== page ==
Deep-fried good times

In the fair business the golden rule is ‘if you fry it, they will buy it,’ from fudge to beer to butter

by Pamela Cuthbert

Grease lightning

Gregory Bull/AP

The end of summer is marked by the snap and crackle of thousands of deep fryers being fired up as concessionaires rumble into town and set up shop at midways across North America. But as you sink your teeth into a hot dough ball that explodes with melted butter, you can be certain that ever-weirder deep-fried fare is coming your way from the United States, where the battle for the best and oddest fair food is waged every year by hard-working entrepreneurs up to their elbows in fat.

Take deep-fried watermelon, a thick slice of fruit coated in batter, topped with strawberry syrup and dusted with powdered sugar. It took California pizza maker Anthony Verdone one month, countless batches of coatings, four deep fryers, input from his children and some serious splatter to come up with the recipe. “Watermelon is about 92 per cent water, so we had to figure out how to put it in a deep fryer and not cause an explosion.” The secret is in the batter, that’s all he’ll say.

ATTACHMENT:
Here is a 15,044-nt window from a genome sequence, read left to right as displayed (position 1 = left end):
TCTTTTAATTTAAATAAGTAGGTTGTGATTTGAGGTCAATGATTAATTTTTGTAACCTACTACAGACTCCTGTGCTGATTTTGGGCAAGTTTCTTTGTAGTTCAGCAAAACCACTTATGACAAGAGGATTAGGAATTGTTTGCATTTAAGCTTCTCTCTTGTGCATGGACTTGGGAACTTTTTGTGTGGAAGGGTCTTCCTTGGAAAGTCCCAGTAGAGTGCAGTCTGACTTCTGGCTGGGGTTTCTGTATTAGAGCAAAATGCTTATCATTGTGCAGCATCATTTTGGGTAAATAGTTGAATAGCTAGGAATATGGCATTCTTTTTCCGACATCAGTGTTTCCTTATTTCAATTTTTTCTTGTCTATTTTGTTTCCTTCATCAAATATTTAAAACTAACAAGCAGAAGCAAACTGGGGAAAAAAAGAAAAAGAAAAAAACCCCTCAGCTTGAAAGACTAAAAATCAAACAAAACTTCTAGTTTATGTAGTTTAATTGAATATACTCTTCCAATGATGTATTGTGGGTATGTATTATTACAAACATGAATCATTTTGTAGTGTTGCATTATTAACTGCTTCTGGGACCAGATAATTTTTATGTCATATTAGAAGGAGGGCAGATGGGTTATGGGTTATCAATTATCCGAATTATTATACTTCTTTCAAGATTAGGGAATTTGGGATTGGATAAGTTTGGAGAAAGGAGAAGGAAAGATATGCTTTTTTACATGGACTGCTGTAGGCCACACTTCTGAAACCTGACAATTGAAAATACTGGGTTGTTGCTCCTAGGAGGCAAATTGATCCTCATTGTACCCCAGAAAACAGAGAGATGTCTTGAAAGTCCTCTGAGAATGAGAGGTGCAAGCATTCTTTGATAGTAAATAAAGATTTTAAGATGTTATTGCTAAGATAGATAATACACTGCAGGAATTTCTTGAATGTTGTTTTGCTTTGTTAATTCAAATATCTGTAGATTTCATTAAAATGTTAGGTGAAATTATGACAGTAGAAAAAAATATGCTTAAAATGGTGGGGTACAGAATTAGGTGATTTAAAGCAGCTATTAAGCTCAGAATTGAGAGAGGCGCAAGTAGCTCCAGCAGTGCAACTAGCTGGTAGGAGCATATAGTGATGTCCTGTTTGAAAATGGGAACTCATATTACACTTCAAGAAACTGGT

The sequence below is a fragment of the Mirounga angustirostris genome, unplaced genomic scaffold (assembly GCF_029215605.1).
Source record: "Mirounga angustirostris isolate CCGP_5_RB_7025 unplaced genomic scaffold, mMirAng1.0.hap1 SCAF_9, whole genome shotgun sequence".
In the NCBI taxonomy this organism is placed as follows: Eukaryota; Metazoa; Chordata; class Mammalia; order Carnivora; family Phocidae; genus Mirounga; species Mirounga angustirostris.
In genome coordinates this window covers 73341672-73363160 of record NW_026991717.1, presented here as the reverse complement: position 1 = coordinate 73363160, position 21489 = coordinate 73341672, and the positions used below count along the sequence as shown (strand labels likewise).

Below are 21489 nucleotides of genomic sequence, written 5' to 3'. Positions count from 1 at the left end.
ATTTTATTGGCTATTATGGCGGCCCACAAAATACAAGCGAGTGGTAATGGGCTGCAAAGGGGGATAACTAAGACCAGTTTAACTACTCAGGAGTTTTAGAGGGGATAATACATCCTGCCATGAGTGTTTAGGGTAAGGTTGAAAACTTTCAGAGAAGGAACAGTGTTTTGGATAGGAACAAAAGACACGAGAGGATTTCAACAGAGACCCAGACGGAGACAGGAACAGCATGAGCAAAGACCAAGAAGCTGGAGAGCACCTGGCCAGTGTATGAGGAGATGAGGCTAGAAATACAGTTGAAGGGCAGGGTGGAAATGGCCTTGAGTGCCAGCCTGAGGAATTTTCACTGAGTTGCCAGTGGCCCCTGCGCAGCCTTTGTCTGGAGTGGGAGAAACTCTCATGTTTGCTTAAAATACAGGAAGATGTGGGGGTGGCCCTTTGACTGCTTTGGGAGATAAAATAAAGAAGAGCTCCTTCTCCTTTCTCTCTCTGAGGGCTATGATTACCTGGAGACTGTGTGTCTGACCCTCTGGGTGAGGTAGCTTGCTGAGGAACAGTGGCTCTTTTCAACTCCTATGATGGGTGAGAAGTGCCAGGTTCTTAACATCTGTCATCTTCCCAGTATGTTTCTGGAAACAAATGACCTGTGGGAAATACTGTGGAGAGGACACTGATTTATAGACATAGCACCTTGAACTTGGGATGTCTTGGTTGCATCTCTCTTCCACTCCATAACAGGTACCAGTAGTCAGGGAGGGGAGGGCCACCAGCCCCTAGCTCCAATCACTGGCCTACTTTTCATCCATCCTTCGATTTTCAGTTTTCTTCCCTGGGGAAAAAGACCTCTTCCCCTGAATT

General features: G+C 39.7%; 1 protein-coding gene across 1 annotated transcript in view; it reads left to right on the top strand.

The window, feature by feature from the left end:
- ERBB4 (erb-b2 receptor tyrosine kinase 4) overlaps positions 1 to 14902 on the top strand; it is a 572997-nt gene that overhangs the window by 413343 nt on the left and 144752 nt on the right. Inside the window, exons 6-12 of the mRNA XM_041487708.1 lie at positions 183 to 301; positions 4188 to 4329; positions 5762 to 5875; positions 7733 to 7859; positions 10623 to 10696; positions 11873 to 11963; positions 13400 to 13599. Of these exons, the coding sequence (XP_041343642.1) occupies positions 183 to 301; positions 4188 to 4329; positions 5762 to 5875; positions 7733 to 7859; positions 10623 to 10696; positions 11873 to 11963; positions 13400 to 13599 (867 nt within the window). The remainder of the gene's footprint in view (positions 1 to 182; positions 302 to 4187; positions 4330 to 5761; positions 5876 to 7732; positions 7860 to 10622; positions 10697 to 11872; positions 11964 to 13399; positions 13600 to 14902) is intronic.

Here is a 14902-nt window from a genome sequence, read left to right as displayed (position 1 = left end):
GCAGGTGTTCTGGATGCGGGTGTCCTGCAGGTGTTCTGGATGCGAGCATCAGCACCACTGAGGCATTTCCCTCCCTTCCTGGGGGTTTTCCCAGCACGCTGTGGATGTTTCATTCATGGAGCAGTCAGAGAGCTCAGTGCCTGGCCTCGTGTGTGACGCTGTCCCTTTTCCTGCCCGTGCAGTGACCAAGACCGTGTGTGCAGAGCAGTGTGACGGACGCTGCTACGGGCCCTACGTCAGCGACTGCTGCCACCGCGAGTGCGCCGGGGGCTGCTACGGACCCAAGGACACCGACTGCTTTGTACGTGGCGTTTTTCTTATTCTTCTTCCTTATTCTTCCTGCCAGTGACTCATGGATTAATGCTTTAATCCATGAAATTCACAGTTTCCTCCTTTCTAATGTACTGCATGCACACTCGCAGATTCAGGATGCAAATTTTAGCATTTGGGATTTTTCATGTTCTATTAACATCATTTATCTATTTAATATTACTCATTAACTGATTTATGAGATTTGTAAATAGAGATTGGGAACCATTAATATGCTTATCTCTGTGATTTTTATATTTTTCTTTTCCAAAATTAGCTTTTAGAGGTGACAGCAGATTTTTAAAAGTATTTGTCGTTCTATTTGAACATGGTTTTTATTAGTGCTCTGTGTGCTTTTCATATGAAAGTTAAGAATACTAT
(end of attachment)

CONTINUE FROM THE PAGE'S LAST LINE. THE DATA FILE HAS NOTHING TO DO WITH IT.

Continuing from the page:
Verdone and his wife, Tamee, are based in Huntington Beach, Calif., but they’re on the road most of the year with their concession stand, Cardinali Woodfire Pizza, selling pizzas at county fairs all over southwestern U.S. They joined the deep-fryer craze a few years ago, when a watermelon festival extended an invite with a request for a watermelon pizza. “That wasn’t going to work,” he says of the sogginess factor.

The Verdones are neophyte fryers who channel their inner mad scientist with dreams of fame and glory in stateside competitions for the most delicious and strangest deep-fried food. So far, the payoff has been good, says Verdone, citing some fame gained through clips on the U.S. Food Network and the Travel Channel, not to mention the not insignificant financial returns from “thousands” of watermelon treats sold at $6 a pop.

American celebrity “Chicken Charlie,” or Charlie Boghosian, dominates the field of gross-out, deep-fried carnival fare. He introduced deep-fried Kool-Aid and Girl Scout cookies last year, and a chicken sandwich wedged into a Krispy Kreme donut and deep-fried before that. This year his sweet and sticky Totally Fried Cereal made its debut at the San Diego County Fair. They’re all artery-busting atrocities—and that’s the point.

Boghosian has said there’s nothing he can’t fry, and nothing he won’t. “I fried a gentleman’s shoe before, and a customer took a bite of it and she loved it,” he told ABC News this year. Ever the showman, he also mixed Chardonnay and Spam and battered and deep-fried it in front of a live audience. The challenge has been set—and met—with competitor inventions like deep-fried salsa and even beer.